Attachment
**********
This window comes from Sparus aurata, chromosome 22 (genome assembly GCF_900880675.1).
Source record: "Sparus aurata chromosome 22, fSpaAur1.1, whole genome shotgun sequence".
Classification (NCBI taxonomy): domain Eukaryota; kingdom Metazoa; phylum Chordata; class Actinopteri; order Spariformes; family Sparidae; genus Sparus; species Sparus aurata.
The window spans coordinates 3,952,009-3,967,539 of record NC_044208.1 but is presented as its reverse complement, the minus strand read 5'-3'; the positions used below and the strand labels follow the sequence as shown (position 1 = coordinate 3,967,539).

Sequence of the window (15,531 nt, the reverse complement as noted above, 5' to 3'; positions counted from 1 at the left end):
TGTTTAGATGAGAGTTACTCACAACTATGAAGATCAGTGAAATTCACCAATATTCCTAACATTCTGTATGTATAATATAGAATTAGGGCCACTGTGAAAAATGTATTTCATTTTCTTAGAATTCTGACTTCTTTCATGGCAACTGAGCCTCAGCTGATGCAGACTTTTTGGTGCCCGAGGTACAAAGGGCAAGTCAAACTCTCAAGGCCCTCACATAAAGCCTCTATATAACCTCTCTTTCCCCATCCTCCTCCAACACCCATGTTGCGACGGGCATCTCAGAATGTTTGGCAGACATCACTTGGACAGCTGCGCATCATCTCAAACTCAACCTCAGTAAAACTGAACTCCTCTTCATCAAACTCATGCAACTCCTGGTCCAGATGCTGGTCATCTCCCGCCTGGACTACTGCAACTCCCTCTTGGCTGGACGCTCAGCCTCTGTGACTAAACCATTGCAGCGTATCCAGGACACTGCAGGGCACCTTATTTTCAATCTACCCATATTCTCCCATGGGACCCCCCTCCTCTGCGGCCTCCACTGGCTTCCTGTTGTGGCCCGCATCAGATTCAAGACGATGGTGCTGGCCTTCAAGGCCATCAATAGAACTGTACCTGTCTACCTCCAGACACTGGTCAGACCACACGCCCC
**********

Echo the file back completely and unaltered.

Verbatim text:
This window comes from Sparus aurata, chromosome 22 (genome assembly GCF_900880675.1).
Source record: "Sparus aurata chromosome 22, fSpaAur1.1, whole genome shotgun sequence".
Classification (NCBI taxonomy): domain Eukaryota; kingdom Metazoa; phylum Chordata; class Actinopteri; order Spariformes; family Sparidae; genus Sparus; species Sparus aurata.
The window spans coordinates 3,952,009-3,967,539 of record NC_044208.1 but is presented as its reverse complement, the minus strand read 5'-3'; the positions used below and the strand labels follow the sequence as shown (position 1 = coordinate 3,967,539).

Sequence of the window (15,531 nt, the reverse complement as noted above, 5' to 3'; positions counted from 1 at the left end):
TGTTTAGATGAGAGTTACTCACAACTATGAAGATCAGTGAAATTCACCAATATTCCTAACATTCTGTATGTATAATATAGAATTAGGGCCACTGTGAAAAATGTATTTCATTTTCTTAGAATTCTGACTTCTTTCATGGCAACTGAGCCTCAGCTGATGCAGACTTTTTGGTGCCCGAGGTACAAAGGGCAAGTCAAACTCTCAAGGCCCTCACATAAAGCCTCTATATAACCTCTCTTTCCCCATCCTCCTCCAACACCCATGTTGCGACGGGCATCTCAGAATGTTTGGCAGACATCACTTGGACAGCTGCGCATCATCTCAAACTCAACCTCAGTAAAACTGAACTCCTCTTCATCAAACTCATGCAACTCCTGGTCCAGATGCTGGTCATCTCCCGCCTGGACTACTGCAACTCCCTCTTGGCTGGACGCTCAGCCTCTGTGACTAAACCATTGCAGCGTATCCAGGACACTGCAGGGCACCTTATTTTCAATCTACCCATATTCTCCCATGGGACCCCCCTCCTCTGCGGCCTCCACTGGCTTCCTGTTGTGGCCCGCATCAGATTCAAGACGATGGTGCTGGCCTTCAAGGCCATCAATAGAACTGTACCTGTCTACCTCCAGACACTGGTCAGACCACACGCCCC